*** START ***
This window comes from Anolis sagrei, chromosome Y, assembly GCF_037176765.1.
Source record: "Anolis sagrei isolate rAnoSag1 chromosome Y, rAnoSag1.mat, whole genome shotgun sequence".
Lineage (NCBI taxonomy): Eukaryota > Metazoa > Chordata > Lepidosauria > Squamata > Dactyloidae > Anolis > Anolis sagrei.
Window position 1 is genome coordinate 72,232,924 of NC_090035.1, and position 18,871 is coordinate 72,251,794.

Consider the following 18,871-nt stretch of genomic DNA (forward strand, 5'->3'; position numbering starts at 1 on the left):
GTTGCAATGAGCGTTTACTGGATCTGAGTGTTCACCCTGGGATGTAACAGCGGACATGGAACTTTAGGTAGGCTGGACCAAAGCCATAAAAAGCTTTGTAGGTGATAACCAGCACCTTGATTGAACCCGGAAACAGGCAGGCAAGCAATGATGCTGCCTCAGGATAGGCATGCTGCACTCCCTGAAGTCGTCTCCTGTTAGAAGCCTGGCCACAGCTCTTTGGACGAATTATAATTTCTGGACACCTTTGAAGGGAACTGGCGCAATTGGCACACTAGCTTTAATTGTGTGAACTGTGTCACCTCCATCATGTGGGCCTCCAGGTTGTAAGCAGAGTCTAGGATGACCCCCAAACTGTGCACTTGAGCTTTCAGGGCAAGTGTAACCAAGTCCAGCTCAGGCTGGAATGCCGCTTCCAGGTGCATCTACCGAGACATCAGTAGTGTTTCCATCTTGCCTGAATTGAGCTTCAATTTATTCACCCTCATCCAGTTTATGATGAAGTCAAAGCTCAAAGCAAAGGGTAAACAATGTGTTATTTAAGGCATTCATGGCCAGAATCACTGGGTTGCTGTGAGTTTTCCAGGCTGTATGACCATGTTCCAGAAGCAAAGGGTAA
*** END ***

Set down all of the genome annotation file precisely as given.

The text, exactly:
This window comes from Anolis sagrei, chromosome Y, assembly GCF_037176765.1.
Source record: "Anolis sagrei isolate rAnoSag1 chromosome Y, rAnoSag1.mat, whole genome shotgun sequence".
Lineage (NCBI taxonomy): Eukaryota > Metazoa > Chordata > Lepidosauria > Squamata > Dactyloidae > Anolis > Anolis sagrei.
Window position 1 is genome coordinate 72,232,924 of NC_090035.1, and position 18,871 is coordinate 72,251,794.

Consider the following 18,871-nt stretch of genomic DNA (forward strand, 5'->3'; position numbering starts at 1 on the left):
GTTGCAATGAGCGTTTACTGGATCTGAGTGTTCACCCTGGGATGTAACAGCGGACATGGAACTTTAGGTAGGCTGGACCAAAGCCATAAAAAGCTTTGTAGGTGATAACCAGCACCTTGATTGAACCCGGAAACAGGCAGGCAAGCAATGATGCTGCCTCAGGATAGGCATGCTGCACTCCCTGAAGTCGTCTCCTGTTAGAAGCCTGGCCACAGCTCTTTGGACGAATTATAATTTCTGGACACCTTTGAAGGGAACTGGCGCAATTGGCACACTAGCTTTAATTGTGTGAACTGTGTCACCTCCATCATGTGGGCCTCCAGGTTGTAAGCAGAGTCTAGGATGACCCCCAAACTGTGCACTTGAGCTTTCAGGGCAAGTGTAACCAAGTCCAGCTCAGGCTGGAATGCCGCTTCCAGGTGCATCTACCGAGACATCAGTAGTGTTTCCATCTTGCCTGAATTGAGCTTCAATTTATTCACCCTCATCCAGTTTATGATGAAGTCAAAGCTCAAAGCAAAGGGTAAACAATGTGTTATTTAAGGCATTCATGGCCAGAATCACTGGGTTGCTGTGAGTTTTCCAGGCTGTATGACCATGTTCCAGAAGCAAAGGGTAA